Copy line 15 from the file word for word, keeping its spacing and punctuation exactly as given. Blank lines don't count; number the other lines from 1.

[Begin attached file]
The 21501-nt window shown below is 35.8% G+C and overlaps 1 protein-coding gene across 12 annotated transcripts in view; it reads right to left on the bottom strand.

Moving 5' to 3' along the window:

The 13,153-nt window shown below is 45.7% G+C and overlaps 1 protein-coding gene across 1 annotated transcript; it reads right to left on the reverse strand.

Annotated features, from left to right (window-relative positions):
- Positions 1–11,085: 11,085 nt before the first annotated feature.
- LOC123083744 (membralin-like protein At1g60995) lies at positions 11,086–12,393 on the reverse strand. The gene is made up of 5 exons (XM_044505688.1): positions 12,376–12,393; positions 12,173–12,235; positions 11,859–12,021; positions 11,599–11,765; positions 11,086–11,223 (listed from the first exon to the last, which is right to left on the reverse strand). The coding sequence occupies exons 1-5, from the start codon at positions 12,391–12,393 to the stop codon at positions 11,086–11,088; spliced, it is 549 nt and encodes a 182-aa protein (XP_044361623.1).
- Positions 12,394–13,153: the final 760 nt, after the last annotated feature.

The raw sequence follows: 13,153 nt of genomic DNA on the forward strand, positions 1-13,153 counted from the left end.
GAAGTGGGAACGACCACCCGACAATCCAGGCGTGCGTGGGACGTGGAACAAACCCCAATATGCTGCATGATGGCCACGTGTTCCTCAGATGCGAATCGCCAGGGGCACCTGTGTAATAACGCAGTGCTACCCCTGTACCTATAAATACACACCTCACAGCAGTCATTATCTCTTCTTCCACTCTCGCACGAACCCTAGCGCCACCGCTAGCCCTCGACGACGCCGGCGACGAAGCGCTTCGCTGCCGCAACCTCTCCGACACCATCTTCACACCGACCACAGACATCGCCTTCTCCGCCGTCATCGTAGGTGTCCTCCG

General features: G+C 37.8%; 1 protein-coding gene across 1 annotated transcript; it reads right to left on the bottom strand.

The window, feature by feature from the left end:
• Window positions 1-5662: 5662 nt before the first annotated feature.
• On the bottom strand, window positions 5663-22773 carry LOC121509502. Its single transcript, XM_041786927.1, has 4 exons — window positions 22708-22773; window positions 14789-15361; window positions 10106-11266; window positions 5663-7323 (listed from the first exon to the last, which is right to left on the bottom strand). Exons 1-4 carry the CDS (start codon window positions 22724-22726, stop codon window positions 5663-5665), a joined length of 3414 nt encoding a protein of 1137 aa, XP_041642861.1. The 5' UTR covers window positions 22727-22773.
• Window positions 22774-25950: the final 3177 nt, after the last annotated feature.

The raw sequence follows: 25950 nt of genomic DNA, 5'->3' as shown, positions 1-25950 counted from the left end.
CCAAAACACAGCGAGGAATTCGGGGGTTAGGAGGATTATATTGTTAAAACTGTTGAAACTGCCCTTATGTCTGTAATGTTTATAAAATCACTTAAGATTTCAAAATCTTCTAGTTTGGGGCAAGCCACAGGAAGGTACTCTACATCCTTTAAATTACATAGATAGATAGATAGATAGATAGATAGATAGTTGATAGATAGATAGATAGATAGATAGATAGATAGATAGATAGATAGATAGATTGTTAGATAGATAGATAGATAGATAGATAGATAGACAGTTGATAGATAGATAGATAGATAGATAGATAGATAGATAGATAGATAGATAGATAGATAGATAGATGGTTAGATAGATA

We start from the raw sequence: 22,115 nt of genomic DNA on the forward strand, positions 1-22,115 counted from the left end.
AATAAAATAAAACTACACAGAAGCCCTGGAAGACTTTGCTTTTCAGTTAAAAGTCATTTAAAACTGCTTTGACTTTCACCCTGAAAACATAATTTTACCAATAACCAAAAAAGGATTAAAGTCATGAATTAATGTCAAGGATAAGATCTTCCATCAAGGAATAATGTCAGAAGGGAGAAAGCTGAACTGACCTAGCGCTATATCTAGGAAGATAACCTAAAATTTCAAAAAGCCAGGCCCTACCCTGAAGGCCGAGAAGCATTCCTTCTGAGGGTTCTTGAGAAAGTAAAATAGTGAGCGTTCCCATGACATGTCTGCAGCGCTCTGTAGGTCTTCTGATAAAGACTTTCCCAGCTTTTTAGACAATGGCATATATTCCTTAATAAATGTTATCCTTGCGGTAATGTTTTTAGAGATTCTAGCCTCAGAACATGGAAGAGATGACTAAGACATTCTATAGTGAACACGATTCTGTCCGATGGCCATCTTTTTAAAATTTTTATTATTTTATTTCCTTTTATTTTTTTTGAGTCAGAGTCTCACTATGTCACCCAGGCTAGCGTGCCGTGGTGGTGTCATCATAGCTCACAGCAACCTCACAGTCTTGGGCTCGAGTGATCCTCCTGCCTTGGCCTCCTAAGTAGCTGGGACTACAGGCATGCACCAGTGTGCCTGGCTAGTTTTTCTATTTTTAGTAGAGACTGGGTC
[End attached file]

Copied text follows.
The raw sequence follows: 25950 nt of genomic DNA, 5'->3' as shown, positions 1-25950 counted from the left end.